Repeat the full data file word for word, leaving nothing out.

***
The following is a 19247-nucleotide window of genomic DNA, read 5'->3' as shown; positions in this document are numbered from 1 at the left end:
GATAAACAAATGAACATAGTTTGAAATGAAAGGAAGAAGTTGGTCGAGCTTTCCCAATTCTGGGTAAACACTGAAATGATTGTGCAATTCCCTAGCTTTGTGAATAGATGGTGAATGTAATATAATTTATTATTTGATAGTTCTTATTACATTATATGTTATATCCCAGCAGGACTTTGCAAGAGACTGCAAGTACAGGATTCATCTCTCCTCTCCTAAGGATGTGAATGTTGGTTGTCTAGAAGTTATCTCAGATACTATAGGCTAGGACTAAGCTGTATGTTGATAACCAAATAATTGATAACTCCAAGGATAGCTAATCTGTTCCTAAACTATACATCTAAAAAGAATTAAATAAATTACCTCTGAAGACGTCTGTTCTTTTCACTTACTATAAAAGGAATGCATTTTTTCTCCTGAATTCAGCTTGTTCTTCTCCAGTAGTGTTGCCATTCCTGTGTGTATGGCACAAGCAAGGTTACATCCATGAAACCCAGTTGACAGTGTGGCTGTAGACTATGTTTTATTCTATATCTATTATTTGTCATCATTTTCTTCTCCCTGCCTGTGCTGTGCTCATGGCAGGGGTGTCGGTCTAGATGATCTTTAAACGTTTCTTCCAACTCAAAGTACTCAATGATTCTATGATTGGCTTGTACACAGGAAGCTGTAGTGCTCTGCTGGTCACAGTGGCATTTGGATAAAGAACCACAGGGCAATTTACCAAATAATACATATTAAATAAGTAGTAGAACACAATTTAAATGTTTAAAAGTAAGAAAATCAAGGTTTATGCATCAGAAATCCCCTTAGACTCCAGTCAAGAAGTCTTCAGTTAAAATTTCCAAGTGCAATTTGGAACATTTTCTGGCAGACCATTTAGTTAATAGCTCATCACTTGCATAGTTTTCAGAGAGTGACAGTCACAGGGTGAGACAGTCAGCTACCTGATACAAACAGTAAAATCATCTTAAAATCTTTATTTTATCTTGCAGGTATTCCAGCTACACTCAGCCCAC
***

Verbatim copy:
The following is a 19247-nucleotide window of genomic DNA, read 5'->3' as shown; positions in this document are numbered from 1 at the left end:
GATAAACAAATGAACATAGTTTGAAATGAAAGGAAGAAGTTGGTCGAGCTTTCCCAATTCTGGGTAAACACTGAAATGATTGTGCAATTCCCTAGCTTTGTGAATAGATGGTGAATGTAATATAATTTATTATTTGATAGTTCTTATTACATTATATGTTATATCCCAGCAGGACTTTGCAAGAGACTGCAAGTACAGGATTCATCTCTCCTCTCCTAAGGATGTGAATGTTGGTTGTCTAGAAGTTATCTCAGATACTATAGGCTAGGACTAAGCTGTATGTTGATAACCAAATAATTGATAACTCCAAGGATAGCTAATCTGTTCCTAAACTATACATCTAAAAAGAATTAAATAAATTACCTCTGAAGACGTCTGTTCTTTTCACTTACTATAAAAGGAATGCATTTTTTCTCCTGAATTCAGCTTGTTCTTCTCCAGTAGTGTTGCCATTCCTGTGTGTATGGCACAAGCAAGGTTACATCCATGAAACCCAGTTGACAGTGTGGCTGTAGACTATGTTTTATTCTATATCTATTATTTGTCATCATTTTCTTCTCCCTGCCTGTGCTGTGCTCATGGCAGGGGTGTCGGTCTAGATGATCTTTAAACGTTTCTTCCAACTCAAAGTACTCAATGATTCTATGATTGGCTTGTACACAGGAAGCTGTAGTGCTCTGCTGGTCACAGTGGCATTTGGATAAAGAACCACAGGGCAATTTACCAAATAATACATATTAAATAAGTAGTAGAACACAATTTAAATGTTTAAAAGTAAGAAAATCAAGGTTTATGCATCAGAAATCCCCTTAGACTCCAGTCAAGAAGTCTTCAGTTAAAATTTCCAAGTGCAATTTGGAACATTTTCTGGCAGACCATTTAGTTAATAGCTCATCACTTGCATAGTTTTCAGAGAGTGACAGTCACAGGGTGAGACAGTCAGCTACCTGATACAAACAGTAAAATCATCTTAAAATCTTTATTTTATCTTGCAGGTATTCCAGCTACACTCAGCCCAC